Thursday, September 27, 2012

What Makes a Writer a Writer?

As secondary schools push in the direction of the ever-present educational catch-phrase "21st century education," I find myself speaking often about the importance of a traditional English curriculum and all that the subject teaches and will continue to teach regardless of what the future holds. With these discussions, I've found myself thinking about writing and its importance to me and others who make the literary arts a way of life.

Many of us say we "need" to write. (Last week, I pleaded for 90 minutes a day.) So what is it, then, that is so addictive about the act of moving a pen left to right across a paper or tapping keys and seeing black letters appear where before there were none?

Natalie Goldberg, in Writing Down The Bones, urges writers to "use your senses as an animal does." She's speaking of having "every sense alive." Raymond Carver was once asked what it takes to be a writer. He replied with something along the lines of, The writer is the person who walks down the street, sees a discarded shoe, and stops to stare at it. Think of how many times each of us has seen a shoe (or a box or a bottle) beside the road. Did you stop and look at it? Maybe. Maybe not. But what Goldberg and Carver are getting at goes beyond the writer's observation skills. It's more than that. It speaks to the writer's genuine interest in the world around him or her.

Consider this statement by Ernest Hemingway, which, coincidentally, I stumbled upon this week: "I like to listen," the great author said. "I have learned a great deal from listening carefully. Most people never listen." I have always believed that if perception is reality, then we are what we say. And I take this adage to heart in my work, relying on dialogue to convey characters and drive plot lines. (The reason for this probably stems from my dyslexia; I digest whatever I hear.)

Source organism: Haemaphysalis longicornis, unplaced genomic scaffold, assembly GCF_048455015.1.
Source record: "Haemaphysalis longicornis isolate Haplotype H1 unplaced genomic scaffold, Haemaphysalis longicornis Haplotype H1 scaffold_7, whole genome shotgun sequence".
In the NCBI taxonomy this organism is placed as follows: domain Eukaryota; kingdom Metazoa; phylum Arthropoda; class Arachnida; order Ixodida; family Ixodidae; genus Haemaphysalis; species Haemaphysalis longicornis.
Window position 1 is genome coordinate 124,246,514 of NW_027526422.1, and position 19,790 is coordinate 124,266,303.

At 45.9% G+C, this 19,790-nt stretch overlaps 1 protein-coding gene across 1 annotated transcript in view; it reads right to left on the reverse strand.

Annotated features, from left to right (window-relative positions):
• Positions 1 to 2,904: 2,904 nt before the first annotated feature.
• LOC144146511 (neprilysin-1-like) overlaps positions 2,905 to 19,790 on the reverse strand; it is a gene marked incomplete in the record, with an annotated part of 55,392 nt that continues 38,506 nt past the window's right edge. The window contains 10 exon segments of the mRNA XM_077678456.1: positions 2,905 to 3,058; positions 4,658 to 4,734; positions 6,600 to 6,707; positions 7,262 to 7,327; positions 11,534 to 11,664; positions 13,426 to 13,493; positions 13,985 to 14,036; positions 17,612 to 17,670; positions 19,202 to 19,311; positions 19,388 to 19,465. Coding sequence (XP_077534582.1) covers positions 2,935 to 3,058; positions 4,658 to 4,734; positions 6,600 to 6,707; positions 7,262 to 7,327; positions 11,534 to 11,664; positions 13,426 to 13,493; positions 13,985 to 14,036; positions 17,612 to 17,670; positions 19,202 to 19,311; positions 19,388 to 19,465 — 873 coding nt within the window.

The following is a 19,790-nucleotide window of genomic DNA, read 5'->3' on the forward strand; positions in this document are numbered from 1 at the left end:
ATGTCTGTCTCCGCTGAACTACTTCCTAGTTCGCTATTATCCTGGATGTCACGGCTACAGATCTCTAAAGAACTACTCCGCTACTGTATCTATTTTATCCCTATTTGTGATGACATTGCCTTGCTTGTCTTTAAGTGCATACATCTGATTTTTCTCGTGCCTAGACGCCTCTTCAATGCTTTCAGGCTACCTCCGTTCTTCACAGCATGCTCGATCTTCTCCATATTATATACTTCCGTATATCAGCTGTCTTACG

I don't think how one writes matters. Some friends tell me they write the whole book straight through; others say they edit as they go. Some write the whole draft in longhand; others wouldn't dream of doing that. The similarity we all share is need to do so, the inexplicable drive to see and hear the world around us and then to stop and retell it by putting one sentence after another, smiling through it all.

This desire can't be taught. An addiction? An obsession? I think it's either in your DNA or is not.







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